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India Beats Japan to Become Third Largest Smartphone Market

India has surpassed Japan in the smartphone market, becoming for the first time the third largest in the world behind the US and China, a new report from Strategy Analytics points out.

The first quarter of 2013 alone saw India’s smartphone adoption grow an impressive 163 percent, four times faster than the global average of 39 percent. India also outpaces the rest of the world in year over year sales, with China at 86 percent, Japan at 24 percent, and the US at 19 percent.

The research firm credits better distribution networks from major players like Apple and Samsung for the surge. Local marketers such as Micromax, an Indian mobile company using an Android OEM, also spur that growth.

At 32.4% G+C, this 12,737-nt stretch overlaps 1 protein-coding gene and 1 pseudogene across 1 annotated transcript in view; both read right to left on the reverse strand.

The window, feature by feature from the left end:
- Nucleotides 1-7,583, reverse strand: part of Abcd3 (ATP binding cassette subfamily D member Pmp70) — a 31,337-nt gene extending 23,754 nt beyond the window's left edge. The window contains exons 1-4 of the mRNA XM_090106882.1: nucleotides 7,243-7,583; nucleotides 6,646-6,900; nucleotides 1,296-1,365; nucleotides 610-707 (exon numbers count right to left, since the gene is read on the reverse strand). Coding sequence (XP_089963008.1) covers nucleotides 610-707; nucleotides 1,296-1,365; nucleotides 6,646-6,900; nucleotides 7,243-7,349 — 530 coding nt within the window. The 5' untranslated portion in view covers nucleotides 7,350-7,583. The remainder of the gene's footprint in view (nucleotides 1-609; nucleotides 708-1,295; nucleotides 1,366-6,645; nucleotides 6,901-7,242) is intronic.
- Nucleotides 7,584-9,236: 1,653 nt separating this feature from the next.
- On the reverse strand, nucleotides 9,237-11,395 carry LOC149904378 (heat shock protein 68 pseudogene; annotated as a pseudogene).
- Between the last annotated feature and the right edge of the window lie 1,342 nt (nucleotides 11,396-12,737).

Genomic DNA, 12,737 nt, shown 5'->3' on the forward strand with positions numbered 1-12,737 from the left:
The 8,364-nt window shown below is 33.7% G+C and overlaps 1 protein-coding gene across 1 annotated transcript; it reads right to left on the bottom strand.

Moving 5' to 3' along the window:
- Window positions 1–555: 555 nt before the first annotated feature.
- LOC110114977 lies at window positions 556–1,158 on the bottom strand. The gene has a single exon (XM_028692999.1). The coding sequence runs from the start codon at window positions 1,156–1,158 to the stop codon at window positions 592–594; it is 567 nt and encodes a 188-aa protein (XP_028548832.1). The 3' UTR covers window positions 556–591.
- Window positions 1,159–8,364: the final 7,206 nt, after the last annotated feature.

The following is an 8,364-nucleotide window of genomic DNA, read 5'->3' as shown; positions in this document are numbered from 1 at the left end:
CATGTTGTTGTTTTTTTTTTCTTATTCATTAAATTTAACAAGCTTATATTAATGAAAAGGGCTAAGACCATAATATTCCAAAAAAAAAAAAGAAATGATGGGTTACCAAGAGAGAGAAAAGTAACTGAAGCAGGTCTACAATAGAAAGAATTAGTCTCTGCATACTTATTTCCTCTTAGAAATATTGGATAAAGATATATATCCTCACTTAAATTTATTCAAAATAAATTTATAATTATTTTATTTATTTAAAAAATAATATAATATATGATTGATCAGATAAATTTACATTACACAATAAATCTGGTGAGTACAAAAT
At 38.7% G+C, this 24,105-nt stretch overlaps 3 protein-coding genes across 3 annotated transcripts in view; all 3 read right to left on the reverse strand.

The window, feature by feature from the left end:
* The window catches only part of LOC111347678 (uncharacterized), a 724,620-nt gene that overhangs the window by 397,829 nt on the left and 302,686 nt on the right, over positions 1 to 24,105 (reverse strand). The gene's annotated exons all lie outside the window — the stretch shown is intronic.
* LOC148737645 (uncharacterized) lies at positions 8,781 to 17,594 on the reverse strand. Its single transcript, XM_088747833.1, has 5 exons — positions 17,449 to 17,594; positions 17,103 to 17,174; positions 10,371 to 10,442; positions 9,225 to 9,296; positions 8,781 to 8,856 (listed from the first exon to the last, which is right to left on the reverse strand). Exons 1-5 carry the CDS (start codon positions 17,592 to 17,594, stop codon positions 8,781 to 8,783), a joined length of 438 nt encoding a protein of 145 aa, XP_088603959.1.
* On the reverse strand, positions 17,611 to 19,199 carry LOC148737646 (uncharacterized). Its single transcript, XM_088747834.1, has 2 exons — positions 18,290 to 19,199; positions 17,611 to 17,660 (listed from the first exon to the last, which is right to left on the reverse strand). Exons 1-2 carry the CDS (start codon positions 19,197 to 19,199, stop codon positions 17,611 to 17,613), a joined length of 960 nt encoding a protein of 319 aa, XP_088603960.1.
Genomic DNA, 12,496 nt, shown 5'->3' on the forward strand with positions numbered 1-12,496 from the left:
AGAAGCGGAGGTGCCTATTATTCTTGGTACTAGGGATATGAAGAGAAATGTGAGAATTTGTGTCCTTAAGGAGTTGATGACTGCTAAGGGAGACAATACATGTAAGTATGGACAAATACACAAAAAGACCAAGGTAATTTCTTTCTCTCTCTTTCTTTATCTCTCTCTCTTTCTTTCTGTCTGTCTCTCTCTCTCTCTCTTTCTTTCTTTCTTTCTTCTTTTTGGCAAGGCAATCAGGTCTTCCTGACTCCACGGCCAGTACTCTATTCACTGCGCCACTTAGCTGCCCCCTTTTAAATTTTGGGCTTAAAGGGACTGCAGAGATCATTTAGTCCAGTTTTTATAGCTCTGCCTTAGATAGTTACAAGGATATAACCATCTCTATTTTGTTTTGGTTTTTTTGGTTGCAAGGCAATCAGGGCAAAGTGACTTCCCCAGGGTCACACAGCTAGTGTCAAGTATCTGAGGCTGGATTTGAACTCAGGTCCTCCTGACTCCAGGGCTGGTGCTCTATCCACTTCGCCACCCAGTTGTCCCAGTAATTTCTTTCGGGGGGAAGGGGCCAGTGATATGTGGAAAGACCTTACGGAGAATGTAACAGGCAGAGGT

India’s growth in smartphone adoption is hardly surprising considering its vast population, a growing middleclass, and an increasing popularity of consumer electronics in the country boosted by rising incomes.

As companies like Apple and Samsung reach saturation in American and European markets, emerging economies like India are an enticing opportunity. Total smartphone shipments in Western Europe, for example, have dropped 4.2 percent year on year at 43.6 million units, according to recent figures from an IDC analyst. Apple in particular has suffered in the European market, dropping from 25 percent to 20 percent in the first quarter of 2013. In India, however, its market is growing, reaching a 15.6 percent share in the fourth quarter of 2012, thanks to a more localized distribution strategy.

At the same time, domestic players are outpacing global brands in the Indian market, Strategy Analytics points out. Local providers such as Micromax, Karbonn and Spice have all experienced growth rates between 200 to 500 percent annually. Microvendors like Lemon Mobile, which deal mostly in Android phones, have seen sales jump by as much as 1,000 percent.

“The smartphone boom is well underway. India is now a country no major smartphone vendor, component maker or apps developer can ignore”, the report concluded.

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